The answer to that question is not quite clear.

The new guidelines do not require children to read the ad, or even to read through it, and it is unclear how effective they are at persuading children to pay attention to the ads.

The new rules do, however, suggest that advertising aimed at children should not be overly “negative” and should be “reasonably balanced” with “balanced” content aimed at adults.

The guidelines do, in fact, offer some guidance on how to get children to take the time to read advertisements, but they are not clear as to what is balanced in terms of advertising.

For example, the guidelines say that, “children should be shown the content and images presented in the ads, and the context in which the content is presented.”

The guidelines also suggest that advertisements should be used in “a way that promotes the purpose of the advertisement.”

And the guidelines are vague on what content should be allowed, saying that it should not “promote or discourage” or “contain content that promotes, encourages, or otherwise discriminates against a particular group or group of people or groups.”

These guidelines are not particularly helpful for teaching children about the advertising industry, as some may see them as a way to get kids to pay more attention to ads.

The guidelines suggest that the content should not encourage kids to buy ads.

The rules are designed to “help educate and guide parents, educators, and other adults on how advertising can be used for a good purpose,” the U.S. Department of Education’s Office for Civil Rights wrote in its announcement.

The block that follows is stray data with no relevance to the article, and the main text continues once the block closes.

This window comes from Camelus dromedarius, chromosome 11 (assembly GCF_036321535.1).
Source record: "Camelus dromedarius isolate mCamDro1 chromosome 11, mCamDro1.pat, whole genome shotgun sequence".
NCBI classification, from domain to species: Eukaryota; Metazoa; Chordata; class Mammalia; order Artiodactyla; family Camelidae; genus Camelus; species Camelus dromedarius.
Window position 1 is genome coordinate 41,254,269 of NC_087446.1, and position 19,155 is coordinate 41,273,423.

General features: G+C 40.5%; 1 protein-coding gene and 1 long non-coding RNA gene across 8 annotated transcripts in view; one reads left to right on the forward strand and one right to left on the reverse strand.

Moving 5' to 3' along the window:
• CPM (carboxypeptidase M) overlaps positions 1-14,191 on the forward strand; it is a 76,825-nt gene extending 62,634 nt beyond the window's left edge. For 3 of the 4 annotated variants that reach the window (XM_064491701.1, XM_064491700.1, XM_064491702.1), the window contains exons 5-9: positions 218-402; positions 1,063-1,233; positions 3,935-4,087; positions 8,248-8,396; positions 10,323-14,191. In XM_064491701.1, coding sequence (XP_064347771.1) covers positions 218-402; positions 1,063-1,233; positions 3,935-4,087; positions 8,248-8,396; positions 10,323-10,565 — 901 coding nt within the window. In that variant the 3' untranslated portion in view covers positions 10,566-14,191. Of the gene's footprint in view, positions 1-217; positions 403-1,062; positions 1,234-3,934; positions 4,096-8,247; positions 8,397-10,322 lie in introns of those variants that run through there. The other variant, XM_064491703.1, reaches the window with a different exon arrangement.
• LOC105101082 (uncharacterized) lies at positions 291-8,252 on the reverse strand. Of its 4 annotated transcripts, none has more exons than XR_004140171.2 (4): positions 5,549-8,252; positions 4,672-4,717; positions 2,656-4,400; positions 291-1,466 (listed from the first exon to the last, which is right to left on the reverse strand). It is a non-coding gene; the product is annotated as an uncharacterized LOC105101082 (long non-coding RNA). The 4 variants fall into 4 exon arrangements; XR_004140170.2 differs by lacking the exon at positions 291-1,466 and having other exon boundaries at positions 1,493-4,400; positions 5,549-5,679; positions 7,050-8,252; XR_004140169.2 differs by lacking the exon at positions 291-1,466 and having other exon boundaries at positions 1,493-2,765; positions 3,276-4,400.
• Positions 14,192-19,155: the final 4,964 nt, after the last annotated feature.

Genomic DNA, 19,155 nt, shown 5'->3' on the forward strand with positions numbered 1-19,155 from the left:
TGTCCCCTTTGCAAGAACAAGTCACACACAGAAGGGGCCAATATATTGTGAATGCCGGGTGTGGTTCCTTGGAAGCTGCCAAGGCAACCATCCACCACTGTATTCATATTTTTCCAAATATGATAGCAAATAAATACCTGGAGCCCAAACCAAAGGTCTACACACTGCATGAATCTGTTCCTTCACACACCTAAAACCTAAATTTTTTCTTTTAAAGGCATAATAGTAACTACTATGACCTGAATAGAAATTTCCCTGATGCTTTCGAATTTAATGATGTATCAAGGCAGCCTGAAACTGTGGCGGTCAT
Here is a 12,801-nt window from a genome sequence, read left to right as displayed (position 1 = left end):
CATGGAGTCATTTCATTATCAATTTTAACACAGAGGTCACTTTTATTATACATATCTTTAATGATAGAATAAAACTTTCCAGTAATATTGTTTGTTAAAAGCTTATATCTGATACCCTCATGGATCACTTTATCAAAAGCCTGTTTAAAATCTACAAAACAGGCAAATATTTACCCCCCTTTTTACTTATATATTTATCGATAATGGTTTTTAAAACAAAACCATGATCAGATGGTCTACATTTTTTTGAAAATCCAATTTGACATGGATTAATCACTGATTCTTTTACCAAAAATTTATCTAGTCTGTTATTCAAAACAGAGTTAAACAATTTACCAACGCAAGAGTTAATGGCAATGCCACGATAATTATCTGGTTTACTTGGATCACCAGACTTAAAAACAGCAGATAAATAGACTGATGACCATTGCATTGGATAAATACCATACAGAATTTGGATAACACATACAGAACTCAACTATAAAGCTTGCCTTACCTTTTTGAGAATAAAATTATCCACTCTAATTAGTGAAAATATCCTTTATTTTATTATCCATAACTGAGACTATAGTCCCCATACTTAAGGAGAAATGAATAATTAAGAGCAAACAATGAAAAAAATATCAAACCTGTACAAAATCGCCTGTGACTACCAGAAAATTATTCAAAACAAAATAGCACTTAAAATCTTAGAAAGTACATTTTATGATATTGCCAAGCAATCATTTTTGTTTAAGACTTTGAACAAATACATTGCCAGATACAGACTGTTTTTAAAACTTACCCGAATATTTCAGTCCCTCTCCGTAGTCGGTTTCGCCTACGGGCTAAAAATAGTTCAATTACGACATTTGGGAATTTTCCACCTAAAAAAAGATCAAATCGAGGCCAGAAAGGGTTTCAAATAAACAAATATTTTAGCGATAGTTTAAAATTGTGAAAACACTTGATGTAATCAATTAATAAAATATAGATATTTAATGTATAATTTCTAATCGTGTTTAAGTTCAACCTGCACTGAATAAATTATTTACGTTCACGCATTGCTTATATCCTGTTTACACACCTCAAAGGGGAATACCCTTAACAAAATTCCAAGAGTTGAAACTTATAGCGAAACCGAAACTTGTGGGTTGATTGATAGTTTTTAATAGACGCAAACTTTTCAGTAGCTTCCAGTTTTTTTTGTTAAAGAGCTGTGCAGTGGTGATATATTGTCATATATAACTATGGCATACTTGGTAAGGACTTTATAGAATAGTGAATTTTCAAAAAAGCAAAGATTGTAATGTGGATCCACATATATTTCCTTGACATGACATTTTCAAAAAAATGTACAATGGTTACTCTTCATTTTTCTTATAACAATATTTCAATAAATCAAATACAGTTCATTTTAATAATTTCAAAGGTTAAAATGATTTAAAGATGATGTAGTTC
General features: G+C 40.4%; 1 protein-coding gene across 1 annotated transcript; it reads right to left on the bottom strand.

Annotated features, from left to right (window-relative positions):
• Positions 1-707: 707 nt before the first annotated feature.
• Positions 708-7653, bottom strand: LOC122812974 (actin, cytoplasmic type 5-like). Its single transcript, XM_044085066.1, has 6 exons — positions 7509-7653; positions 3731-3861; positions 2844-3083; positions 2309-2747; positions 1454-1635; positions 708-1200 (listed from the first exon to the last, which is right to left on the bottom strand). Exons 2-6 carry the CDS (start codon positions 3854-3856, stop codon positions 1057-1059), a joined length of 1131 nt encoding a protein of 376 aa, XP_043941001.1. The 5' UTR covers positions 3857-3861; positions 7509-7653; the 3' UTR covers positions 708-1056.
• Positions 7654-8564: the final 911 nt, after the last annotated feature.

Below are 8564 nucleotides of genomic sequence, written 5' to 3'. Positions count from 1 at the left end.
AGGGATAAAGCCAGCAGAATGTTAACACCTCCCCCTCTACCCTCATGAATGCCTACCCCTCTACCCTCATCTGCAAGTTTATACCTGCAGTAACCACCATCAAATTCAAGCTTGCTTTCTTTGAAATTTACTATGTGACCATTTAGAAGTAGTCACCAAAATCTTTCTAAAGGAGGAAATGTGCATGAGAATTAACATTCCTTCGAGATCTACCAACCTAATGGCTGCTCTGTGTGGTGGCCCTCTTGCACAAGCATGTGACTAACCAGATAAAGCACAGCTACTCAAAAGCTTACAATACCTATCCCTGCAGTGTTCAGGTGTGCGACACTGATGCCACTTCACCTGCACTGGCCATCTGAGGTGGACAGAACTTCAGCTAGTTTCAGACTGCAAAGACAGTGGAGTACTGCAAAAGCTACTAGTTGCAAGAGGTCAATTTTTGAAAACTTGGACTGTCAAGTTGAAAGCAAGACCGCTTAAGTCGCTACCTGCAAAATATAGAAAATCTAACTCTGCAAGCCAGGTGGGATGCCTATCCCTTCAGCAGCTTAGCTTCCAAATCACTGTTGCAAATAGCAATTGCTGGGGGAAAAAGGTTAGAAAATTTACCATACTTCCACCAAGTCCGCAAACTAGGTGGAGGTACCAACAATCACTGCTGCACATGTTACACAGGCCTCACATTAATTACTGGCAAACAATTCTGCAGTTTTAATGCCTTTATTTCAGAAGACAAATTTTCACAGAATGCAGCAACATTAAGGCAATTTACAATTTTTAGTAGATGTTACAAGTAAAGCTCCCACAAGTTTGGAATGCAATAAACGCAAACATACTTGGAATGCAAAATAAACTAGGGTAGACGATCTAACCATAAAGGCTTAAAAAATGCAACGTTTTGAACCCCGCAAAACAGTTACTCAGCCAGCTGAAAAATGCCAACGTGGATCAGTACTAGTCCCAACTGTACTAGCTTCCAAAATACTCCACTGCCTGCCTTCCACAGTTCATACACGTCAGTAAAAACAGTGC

“While the guidelines do provide a framework for parents and educators to guide parents in the development of an educational program that provides meaningful, balanced, and well-rounded information to children and their parents, they do not provide guidance on the use of advertising in children’s educational settings.”

The Department of Justice, in an official statement, said that the guidelines were meant to “provide guidance to parents on how they can better help their children understand the impact of their media choices.”

“Parents can use the guidelines to help children understand their choices, and parents can help children identify what media is appropriate for their age group and their child’s age,” the statement said.

“Parents can also use the guidance to guide how to communicate with their children and how to use the tools they have to help them understand the information they are receiving from media.”

Despite this, the Department of Ed says that parents should still be responsible for ensuring their children are exposed to “a variety of media types,” including television, print, digital, and social media.

The guidance also urges parents to consider other media types and what their children may want to read.

In the U, the Justice Department’s guidance also recommends that parents be careful not to confuse “advertisements for entertainment purposes” with advertising for a “commercial purpose.”

This is because, in the case of a TV advertisement, the government says that the ad is not really for entertainment, and in the absence of the word “ad” in the ad itself, it’s not clear that it would fall under the definition of advertising for “commercial purposes.”